DALLAS — The next time Darcy Stice and Shelly Jones were to get together to sing karaoke, they were supposed to perform a duet of Janis Joplin.
“There was a song Shelly and I promised to sing together. It’s either ‘Mercedes Bends’ or ‘Me and Bobby McGee,’” Stice said. “Now I have to sing them, even if I sound like crap. I don’t care. It’s for her.”
Stice plans to sing solo in tribute to her best friend at a memorial fundraiser for Jones this Friday, Nov. 26 at the Court Street Neighborhood Grill, 186 SW Court St., Dallas.
Many of her closest friends hastily planned the tribute and fundraiser for Jones — herself renowned for planning many events in Dallas since 2018 — after she was found deceased Nov. 12 in her mother’s car. The Salem Police Department is still investigating her death since it occurred outside an apartment complex just inside Salem city limits.
Stice said she hopes to raise $5,000 between the memorial fundraiser Nov. 26 and a GoFundMe account to help Jones’s son, Quinton, pay for funeral expenses. She added the need grew exponentially after Shelly’s mother, Sarah Casper, passed away Nov. 17 from cancer.
“The family wants to have a private memorial for Shelly and her mother Sarah Casper, but they encouraged me to do this fundraiser for her friends because they knew how much Dallas loves Shelly. How can I not do this for my best friend? I wouldn’t have it any other way,” Stice said.
The fundraiser will be for ages 21 and older only and will feature performances by Music by Nathan Myers and Copper Ridge. Stice said they will also be selling raffle tickets for several giveaways and a memorial video.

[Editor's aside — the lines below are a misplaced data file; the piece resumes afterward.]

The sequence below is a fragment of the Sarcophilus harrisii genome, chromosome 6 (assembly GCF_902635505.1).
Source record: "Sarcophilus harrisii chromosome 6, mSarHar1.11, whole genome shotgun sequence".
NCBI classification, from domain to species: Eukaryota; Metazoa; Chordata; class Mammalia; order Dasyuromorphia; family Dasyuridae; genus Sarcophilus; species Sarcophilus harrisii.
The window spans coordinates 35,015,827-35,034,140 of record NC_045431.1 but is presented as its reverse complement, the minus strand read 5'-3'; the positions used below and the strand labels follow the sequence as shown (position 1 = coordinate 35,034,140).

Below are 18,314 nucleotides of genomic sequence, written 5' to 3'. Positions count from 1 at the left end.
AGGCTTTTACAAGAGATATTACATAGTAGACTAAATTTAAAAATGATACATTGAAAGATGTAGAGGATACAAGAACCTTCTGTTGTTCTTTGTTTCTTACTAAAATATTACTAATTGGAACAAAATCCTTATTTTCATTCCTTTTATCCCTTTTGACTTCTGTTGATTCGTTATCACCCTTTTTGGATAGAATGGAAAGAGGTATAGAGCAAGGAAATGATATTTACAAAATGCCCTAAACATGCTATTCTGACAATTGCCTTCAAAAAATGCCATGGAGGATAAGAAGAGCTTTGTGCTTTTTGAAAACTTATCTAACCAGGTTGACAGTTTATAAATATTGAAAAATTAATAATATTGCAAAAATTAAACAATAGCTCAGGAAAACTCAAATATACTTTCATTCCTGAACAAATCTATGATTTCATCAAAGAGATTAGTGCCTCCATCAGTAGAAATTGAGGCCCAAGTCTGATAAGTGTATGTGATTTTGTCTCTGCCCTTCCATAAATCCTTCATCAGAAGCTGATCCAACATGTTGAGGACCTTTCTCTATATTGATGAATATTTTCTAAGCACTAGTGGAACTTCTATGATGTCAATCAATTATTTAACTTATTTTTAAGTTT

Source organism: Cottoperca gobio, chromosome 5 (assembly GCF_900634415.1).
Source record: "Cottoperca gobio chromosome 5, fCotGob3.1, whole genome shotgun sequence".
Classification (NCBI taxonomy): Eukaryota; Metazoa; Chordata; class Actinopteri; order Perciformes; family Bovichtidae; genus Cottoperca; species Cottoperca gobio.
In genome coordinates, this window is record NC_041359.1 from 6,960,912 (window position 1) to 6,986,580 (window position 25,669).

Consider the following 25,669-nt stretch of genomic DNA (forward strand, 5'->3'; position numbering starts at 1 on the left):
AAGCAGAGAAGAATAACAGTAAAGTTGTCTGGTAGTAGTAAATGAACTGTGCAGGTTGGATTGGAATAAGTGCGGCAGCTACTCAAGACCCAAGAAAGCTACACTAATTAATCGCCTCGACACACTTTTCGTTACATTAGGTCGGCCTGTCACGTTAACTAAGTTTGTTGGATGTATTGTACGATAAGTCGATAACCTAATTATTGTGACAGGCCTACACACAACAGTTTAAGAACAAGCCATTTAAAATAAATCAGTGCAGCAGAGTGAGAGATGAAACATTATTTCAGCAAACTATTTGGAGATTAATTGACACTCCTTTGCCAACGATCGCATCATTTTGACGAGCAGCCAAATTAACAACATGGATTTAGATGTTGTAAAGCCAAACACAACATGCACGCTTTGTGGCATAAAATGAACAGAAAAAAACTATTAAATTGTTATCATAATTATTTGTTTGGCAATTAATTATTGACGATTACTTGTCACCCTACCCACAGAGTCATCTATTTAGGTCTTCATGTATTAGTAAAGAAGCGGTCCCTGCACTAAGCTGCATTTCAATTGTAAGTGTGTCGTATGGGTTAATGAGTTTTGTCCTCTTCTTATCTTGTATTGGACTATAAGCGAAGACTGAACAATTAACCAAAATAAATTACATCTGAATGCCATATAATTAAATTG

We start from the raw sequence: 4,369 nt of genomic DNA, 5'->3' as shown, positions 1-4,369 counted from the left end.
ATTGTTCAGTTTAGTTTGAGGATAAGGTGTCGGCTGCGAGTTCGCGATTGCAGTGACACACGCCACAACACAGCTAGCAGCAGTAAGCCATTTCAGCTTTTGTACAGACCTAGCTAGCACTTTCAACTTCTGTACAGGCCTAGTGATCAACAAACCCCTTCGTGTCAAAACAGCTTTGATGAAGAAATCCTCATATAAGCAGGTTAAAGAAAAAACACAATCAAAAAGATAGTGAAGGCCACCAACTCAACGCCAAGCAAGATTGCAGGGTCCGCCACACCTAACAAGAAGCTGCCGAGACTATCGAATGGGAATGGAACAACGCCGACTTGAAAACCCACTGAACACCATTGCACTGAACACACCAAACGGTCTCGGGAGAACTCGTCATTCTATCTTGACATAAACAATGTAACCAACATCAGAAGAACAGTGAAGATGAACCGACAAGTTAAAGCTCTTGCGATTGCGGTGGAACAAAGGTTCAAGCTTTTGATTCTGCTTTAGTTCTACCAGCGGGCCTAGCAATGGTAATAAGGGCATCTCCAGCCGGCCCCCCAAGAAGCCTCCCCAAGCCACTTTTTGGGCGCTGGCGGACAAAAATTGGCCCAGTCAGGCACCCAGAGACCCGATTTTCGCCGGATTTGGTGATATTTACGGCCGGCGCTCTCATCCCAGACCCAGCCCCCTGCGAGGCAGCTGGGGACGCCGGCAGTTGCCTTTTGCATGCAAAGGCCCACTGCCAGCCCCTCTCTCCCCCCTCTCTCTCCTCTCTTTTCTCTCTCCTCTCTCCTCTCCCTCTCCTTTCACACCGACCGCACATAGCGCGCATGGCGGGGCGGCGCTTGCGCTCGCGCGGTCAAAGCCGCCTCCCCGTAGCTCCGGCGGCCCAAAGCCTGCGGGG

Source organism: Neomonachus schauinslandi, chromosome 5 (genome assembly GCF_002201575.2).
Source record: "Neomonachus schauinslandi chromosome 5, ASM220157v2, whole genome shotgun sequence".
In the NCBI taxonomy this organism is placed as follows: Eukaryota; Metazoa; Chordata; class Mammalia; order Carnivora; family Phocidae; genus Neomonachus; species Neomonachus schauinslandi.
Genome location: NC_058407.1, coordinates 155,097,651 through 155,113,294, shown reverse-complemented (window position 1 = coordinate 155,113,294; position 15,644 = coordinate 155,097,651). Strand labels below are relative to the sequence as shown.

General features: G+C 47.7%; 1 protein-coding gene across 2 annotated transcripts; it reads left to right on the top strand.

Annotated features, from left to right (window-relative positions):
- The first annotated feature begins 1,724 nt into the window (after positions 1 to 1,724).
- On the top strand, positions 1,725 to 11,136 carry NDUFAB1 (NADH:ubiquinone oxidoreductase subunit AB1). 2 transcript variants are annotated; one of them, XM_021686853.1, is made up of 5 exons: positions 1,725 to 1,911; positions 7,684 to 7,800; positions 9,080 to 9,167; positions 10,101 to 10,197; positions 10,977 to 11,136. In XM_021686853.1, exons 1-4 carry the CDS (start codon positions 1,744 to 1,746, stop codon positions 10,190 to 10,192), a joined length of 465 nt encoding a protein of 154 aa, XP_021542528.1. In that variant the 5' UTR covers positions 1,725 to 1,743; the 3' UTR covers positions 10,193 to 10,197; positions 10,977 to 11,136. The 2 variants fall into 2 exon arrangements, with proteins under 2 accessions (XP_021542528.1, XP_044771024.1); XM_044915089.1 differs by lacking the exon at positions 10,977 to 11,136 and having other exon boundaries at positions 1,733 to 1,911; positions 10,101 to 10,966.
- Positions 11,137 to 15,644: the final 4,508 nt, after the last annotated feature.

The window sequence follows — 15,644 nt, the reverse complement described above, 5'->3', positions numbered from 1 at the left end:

Jones, the former executive director for the Dallas Area Visitors Center, has tapped many locals to help her plan events, including the First Annual Wine and Music Market, Dallas History & Mystery Tour, Dallas United, and most recently the Chamber Community Awards Banquet Nov. 12.
“Shelly was always out talking to people, reaching out, talking about the Visitors Center, about the next big thing she was planning,” Stice said.
Myers agreed. Jones’s talents were just what the community needed.
“Although I thought this was interesting, for somebody not necessarily from our community, she brought people closer together in the community,” Meyers said.
“She was the epitome of Dallas,” Stice added. “She was what Dallas needed.”
While her friends planned the memorial, they reminisced about things Jones loved. Big Foot came up frequently. Jones had traveled up to a museum in Boring and had been known to go “squatching” or actually camping out at night in hopes of spotting the mythological creature.
“Just about every piece of clothing she had had some sort of Big Foot,” Stice said. “We were supposed to get matching Big Foot tattoos. Now I have to do the tattoo before the 26th.”
Anyone wishing to contribute to Shelly Jones’ memorial can go to GoFundMe.com and search for “In Loving Memory of Shelly Jones.”
The memorial Nov. 26 is free to attend at Court St. Neighborhood Grill, located at 186 SW Court St., in Dallas.